Fashion Advertising’s Celebrity Invasion
FROM Chanel to Calvin Klein, using celebrities as models is the advertising trend du jour for fashion houses. And it’s one that seems to be working. Many successful ad campaigns have been helmed by actors, singers and other famous faces. Celebrities are picked in lieu of models because they are instantly recognisable and can grab attention regardless of what they look like or what they are wearing. They come with their own fame capital without the advertisers having to lift a finger. It’s no surprise that the more well-known a celebrity is, the more exposure the designer and their clothes will get beyond the pages of Vogue or Women’s Wear Daily. Using celebrities in advertising portrays a certain lifestyle: one of success and affluence and of course, good clothes that people will want to emulate. At least in theory, clothing is slightly more attainable to people than fame or success.
Using non-models sometimes offers a break from the young, white and skinny conventions. Both Dolce and Gabbana and Louis Vuitton have used people such as Madonna, Keith Richards or Catherine Deneuve in their campaigns. Given that the average model usually ‘retires’ at 25, it’s good to see the baby-boomer generation not being left out just because they have a few wrinkles here and there (or in Richards’ case, everywhere.)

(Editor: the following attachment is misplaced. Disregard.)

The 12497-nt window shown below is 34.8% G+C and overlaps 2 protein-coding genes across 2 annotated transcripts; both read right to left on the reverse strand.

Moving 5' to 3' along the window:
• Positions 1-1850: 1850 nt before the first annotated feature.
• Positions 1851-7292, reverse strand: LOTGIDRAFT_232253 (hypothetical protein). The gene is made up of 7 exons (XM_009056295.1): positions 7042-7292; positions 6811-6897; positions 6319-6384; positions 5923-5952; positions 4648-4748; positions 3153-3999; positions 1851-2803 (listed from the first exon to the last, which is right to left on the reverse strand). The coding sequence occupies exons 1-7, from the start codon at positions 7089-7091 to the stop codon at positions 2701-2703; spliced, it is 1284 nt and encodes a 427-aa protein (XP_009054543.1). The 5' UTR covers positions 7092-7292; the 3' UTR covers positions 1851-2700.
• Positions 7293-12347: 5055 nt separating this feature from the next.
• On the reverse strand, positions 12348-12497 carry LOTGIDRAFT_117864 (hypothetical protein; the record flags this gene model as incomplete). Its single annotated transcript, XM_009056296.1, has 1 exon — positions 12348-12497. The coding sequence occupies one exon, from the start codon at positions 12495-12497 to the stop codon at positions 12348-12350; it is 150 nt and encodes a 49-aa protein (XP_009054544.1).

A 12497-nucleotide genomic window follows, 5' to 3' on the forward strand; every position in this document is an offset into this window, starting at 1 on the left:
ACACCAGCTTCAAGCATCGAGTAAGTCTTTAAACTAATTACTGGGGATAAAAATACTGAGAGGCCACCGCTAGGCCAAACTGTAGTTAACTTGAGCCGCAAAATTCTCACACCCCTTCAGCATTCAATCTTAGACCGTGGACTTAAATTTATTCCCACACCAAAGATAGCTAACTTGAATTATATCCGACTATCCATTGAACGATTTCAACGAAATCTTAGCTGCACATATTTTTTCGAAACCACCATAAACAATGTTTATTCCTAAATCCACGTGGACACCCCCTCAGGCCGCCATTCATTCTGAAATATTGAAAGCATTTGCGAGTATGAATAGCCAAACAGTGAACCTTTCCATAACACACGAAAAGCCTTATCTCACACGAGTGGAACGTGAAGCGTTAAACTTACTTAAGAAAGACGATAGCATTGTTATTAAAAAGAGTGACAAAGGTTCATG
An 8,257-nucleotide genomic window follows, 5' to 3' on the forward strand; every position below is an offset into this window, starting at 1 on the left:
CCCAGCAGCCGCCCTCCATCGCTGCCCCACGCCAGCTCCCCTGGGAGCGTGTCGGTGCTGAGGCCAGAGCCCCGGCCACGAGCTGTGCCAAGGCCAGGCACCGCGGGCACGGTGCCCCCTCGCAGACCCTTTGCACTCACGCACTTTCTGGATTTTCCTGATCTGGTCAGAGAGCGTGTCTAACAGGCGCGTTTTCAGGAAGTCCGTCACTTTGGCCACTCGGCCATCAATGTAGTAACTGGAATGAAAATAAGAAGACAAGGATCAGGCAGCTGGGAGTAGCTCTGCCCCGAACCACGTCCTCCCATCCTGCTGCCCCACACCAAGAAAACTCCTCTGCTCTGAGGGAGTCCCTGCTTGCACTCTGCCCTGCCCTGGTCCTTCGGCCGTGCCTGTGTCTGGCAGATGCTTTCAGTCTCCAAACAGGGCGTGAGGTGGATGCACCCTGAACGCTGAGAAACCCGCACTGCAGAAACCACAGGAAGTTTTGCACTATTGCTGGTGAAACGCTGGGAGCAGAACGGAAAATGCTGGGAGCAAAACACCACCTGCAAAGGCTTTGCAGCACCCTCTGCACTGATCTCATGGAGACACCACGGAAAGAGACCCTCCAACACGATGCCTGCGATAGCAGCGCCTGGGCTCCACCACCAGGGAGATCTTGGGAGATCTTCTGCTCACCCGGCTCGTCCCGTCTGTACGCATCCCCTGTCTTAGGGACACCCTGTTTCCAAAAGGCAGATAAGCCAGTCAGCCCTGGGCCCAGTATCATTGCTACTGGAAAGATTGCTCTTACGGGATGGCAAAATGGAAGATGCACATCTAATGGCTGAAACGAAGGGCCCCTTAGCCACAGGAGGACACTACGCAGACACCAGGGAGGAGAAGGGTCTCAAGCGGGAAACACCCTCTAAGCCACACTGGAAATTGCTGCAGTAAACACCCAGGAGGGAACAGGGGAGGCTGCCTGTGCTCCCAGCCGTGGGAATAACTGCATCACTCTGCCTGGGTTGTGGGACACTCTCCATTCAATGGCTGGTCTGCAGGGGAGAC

It is a smart move on the advertiser’s part. Male celebrities are being used extensively for fragrance campaigns. Just take a look at James Franco working it for Gucci and Matthew McConaughey for Dolce and Gabbana. Of course, advertisers are thinking along the lines that men will be more inclined to buy fragrance from an actor they know and possibly admire than from a nameless model.
However this comes with a caveat: feature the right celebrity, and at the right time. Miuccia Prada was met with confusion when she picked Lindsay Lohan to star in her ads for her side label, Miu Miu in 2007, just as Lohan’s career began its downward slide. When you hire a celebrity you also hire their well-publicised baggage too.
The world of advertising is a mysterious place and there are a lot of other aspects that come into play when making a good campaign regardless of whose face it features. Take the recent ads for Chanel No.5 perfume. Yes, they all star famous actresses but what really works it the story-telling element and cinematography that almost makes them into short films. Using a celebrity cuts out a lot of the hard work of getting attention from the press and from consumers but comes with its own risks at the same time. In the end, most people have the common sense to know that it’s what you’re selling, not who sells it that matters. At the risk of sounding like your mother, you’re not going to buy something that looks like a potato sack just because Blake Lively told you to, are you?
Posted by Emily Maree, Fashion Editor on at 5:00 pm.
This article was posted in: Life & Style
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